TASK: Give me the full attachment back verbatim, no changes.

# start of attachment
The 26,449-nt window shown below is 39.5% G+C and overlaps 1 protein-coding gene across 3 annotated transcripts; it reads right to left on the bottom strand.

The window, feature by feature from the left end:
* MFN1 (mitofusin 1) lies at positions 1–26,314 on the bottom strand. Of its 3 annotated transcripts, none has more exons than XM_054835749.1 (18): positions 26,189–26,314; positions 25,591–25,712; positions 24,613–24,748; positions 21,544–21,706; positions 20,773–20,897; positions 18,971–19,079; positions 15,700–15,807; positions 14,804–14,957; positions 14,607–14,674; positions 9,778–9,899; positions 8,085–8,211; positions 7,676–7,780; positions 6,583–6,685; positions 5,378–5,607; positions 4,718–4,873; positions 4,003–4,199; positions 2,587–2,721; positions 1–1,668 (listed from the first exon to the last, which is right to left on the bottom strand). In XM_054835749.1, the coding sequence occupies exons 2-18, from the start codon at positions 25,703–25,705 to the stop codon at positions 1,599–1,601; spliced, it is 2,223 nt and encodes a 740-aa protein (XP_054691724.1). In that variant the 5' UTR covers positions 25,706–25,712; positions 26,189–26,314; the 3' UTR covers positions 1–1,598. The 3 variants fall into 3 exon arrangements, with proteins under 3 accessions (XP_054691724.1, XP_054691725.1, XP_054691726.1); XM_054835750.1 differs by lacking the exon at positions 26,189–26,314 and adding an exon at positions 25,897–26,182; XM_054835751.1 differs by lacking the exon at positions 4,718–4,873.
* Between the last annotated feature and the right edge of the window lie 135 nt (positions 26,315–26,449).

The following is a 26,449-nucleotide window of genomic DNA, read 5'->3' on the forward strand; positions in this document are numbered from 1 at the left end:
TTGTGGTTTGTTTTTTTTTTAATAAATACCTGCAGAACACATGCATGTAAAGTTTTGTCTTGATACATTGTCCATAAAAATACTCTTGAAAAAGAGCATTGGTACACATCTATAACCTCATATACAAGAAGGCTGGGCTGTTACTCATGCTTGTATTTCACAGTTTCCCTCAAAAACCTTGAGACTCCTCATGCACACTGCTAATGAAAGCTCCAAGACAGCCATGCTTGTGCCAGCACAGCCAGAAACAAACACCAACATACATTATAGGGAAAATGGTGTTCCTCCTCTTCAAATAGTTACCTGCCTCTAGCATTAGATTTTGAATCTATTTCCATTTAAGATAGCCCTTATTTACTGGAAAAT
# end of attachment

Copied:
The 26,449-nt window shown below is 39.5% G+C and overlaps 1 protein-coding gene across 3 annotated transcripts; it reads right to left on the bottom strand.

The window, feature by feature from the left end:
* MFN1 (mitofusin 1) lies at positions 1–26,314 on the bottom strand. Of its 3 annotated transcripts, none has more exons than XM_054835749.1 (18): positions 26,189–26,314; positions 25,591–25,712; positions 24,613–24,748; positions 21,544–21,706; positions 20,773–20,897; positions 18,971–19,079; positions 15,700–15,807; positions 14,804–14,957; positions 14,607–14,674; positions 9,778–9,899; positions 8,085–8,211; positions 7,676–7,780; positions 6,583–6,685; positions 5,378–5,607; positions 4,718–4,873; positions 4,003–4,199; positions 2,587–2,721; positions 1–1,668 (listed from the first exon to the last, which is right to left on the bottom strand). In XM_054835749.1, the coding sequence occupies exons 2-18, from the start codon at positions 25,703–25,705 to the stop codon at positions 1,599–1,601; spliced, it is 2,223 nt and encodes a 740-aa protein (XP_054691724.1). In that variant the 5' UTR covers positions 25,706–25,712; positions 26,189–26,314; the 3' UTR covers positions 1–1,598. The 3 variants fall into 3 exon arrangements, with proteins under 3 accessions (XP_054691724.1, XP_054691725.1, XP_054691726.1); XM_054835750.1 differs by lacking the exon at positions 26,189–26,314 and adding an exon at positions 25,897–26,182; XM_054835751.1 differs by lacking the exon at positions 4,718–4,873.
* Between the last annotated feature and the right edge of the window lie 135 nt (positions 26,315–26,449).

The following is a 26,449-nucleotide window of genomic DNA, read 5'->3' on the forward strand; positions in this document are numbered from 1 at the left end:
TTGTGGTTTGTTTTTTTTTTAATAAATACCTGCAGAACACATGCATGTAAAGTTTTGTCTTGATACATTGTCCATAAAAATACTCTTGAAAAAGAGCATTGGTACACATCTATAACCTCATATACAAGAAGGCTGGGCTGTTACTCATGCTTGTATTTCACAGTTTCCCTCAAAAACCTTGAGACTCCTCATGCACACTGCTAATGAAAGCTCCAAGACAGCCATGCTTGTGCCAGCACAGCCAGAAACAAACACCAACATACATTATAGGGAAAATGGTGTTCCTCCTCTTCAAATAGTTACCTGCCTCTAGCATTAGATTTTGAATCTATTTCCATTTAAGATAGCCCTTATTTACTGGAAAAT